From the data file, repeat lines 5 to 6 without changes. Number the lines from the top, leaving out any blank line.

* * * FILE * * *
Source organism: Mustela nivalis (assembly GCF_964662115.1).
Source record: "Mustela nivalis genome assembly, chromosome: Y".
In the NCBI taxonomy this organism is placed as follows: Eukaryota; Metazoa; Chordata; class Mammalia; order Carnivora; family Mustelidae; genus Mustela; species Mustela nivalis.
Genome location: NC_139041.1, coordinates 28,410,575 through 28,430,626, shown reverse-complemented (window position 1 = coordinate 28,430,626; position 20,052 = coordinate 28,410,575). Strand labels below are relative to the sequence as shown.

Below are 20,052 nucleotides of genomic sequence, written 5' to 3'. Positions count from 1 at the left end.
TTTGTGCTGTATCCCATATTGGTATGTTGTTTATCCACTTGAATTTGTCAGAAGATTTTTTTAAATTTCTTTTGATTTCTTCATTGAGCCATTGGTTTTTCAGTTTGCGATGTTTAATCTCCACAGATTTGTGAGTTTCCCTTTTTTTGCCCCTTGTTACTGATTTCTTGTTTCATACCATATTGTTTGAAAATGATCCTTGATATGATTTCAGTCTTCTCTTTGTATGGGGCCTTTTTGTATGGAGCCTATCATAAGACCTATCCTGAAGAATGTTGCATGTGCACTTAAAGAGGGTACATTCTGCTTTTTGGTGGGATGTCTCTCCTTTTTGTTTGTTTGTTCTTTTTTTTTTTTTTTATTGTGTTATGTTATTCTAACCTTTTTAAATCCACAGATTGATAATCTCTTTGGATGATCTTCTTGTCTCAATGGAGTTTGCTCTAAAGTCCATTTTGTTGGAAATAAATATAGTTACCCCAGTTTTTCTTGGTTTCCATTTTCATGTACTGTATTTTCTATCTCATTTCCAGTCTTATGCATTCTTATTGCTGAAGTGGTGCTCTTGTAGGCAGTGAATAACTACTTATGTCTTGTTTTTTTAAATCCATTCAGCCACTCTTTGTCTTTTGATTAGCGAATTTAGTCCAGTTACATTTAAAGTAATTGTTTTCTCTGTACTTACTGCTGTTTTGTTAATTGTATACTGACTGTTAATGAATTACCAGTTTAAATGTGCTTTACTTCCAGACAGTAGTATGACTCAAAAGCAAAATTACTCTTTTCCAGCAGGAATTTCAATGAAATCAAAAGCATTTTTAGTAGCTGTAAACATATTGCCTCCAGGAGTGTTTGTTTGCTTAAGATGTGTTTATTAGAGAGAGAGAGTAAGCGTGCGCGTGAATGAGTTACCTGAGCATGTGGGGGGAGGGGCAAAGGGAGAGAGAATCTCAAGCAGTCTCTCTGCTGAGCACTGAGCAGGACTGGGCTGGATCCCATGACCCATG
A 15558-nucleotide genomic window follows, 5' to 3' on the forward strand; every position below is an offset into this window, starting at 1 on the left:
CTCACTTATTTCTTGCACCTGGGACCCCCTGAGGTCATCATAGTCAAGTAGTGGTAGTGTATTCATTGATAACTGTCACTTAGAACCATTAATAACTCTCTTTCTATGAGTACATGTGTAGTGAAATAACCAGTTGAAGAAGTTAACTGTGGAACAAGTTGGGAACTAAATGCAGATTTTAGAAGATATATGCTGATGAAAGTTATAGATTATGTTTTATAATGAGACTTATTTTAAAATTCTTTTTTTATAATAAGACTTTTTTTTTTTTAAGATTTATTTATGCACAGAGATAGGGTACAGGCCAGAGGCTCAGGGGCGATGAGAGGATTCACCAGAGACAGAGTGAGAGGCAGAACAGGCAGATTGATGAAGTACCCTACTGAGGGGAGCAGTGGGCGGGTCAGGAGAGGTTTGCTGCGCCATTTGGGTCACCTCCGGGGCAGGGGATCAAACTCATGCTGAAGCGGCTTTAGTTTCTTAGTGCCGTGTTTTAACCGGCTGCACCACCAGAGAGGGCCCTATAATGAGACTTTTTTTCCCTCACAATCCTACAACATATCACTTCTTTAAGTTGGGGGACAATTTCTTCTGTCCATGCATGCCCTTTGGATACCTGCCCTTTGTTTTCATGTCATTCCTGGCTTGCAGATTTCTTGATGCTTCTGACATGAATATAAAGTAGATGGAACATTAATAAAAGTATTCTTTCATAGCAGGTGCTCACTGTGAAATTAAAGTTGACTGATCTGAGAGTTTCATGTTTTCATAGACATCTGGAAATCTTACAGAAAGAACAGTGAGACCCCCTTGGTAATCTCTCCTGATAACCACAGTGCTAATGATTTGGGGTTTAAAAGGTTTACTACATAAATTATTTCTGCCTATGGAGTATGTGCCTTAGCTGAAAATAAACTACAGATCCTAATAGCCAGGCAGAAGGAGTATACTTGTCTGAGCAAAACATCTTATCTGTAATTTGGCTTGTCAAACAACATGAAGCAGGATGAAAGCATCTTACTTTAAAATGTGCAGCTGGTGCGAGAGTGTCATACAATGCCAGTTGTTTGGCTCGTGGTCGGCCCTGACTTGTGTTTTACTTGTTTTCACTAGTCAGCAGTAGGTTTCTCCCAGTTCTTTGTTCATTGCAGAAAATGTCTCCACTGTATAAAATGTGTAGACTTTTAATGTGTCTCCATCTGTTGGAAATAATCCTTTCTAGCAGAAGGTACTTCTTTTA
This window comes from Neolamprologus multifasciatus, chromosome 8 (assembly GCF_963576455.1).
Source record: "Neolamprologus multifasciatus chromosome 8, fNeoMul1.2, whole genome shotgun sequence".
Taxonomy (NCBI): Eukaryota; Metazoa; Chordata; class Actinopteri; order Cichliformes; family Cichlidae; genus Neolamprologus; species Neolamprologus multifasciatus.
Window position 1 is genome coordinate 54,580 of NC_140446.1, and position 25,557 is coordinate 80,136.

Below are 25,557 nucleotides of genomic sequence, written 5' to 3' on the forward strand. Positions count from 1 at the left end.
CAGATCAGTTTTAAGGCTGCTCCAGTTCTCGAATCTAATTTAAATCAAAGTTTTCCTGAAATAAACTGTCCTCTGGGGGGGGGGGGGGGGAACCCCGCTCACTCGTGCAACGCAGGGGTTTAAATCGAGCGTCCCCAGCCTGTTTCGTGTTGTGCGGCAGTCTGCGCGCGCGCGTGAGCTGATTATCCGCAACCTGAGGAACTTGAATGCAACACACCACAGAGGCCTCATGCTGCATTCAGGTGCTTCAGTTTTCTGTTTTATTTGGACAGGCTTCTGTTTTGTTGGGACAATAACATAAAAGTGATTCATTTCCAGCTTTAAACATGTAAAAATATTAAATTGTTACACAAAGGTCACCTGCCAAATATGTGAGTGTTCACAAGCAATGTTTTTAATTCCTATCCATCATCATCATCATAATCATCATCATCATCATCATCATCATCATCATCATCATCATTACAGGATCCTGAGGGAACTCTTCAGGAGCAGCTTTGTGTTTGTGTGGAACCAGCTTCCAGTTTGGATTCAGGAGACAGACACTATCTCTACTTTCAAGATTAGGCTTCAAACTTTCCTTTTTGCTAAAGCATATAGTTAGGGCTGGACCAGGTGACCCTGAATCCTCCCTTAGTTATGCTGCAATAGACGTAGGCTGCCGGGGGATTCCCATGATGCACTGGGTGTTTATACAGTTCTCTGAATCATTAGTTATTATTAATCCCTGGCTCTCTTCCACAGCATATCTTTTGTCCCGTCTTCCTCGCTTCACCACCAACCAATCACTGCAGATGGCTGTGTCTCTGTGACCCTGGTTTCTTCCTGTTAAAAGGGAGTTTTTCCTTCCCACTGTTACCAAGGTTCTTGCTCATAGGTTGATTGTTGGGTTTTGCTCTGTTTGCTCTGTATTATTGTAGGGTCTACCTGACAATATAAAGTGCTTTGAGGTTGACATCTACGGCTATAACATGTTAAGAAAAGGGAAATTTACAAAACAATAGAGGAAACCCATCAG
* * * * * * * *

Below are 20,052 nucleotides of genomic sequence, written 5' to 3'. Positions count from 1 at the left end.
TTTGTGCTGTATCCCATATTGGTATGTTGTTTATCCACTTGAATTTGTCAGAAGATTTTTTTAAATTTCTTTTGATTTCTTCATTGAGCCATTGGTTTTTCAGTTTGCGATGTTTAATCTCCACAGATTTGTGAGTTTCCCTTTTTTTGCCCCTTGTTACTGATTTCTTGTTTCATACCATATTGTTTGAAAATGATCCTTGATATGATTTCAGTCTTCTCTTTGTATGGGGCCTTTTTGTATGGAGCCTATCATAAGACCTATCCTGAAGAATGTTGCATGTGCACTTAAAGAGGGTACATTCTGCTTTTTGGTGGGATGTCTCTCCTTTTTGTTTGTTTGTTCTTTTTTTTTTTTTTTATTGTGTTATGTTATTCTAACCTTTTTAAATCCACAGATTGATAATCTCTTTGGATGATCTTCTTGTCTCAATGGAGTTTGCTCTAAAGTCCATTTTGTTGGAAATAAATATAGTTACCCCAGTTTTTCTTGGTTTCCATTTTCATGTACTGTATTTTCTATCTCATTTCCAGTCTTATGCATTCTTATTGCTGAAGTGGTGCTCTTGTAGGCAGTGAATAACTACTTATGTCTTGTTTTTTTAAATCCATTCAGCCACTCTTTGTCTTTTGATTAGCGAATTTAGTCCAGTTACATTTAAAGTAATTGTTTTCTCTGTACTTACTGCTGTTTTGTTAATTGTATACTGACTGTTAATGAATTACCAGTTTAAATGTGCTTTACTTCCAGACAGTAGTATGACTCAAAAGCAAAATTACTCTTTTCCAGCAGGAATTTCAATGAAATCAAAAGCATTTTTAGTAGCTGTAAACATATTGCCTCCAGGAGTGTTTGTTTGCTTAAGATGTGTTTATTAGAGAGAGAGAGTAAGCGTGCGCGTGAATGAGTTACCTGAGCATGTGGGGGGAGGGGCAAAGGGAGAGAGAATCTCAAGCAGTCTCTCTGCTGAGCACTGAGCAGGACTGGGCTGGATCCCATGACCCATG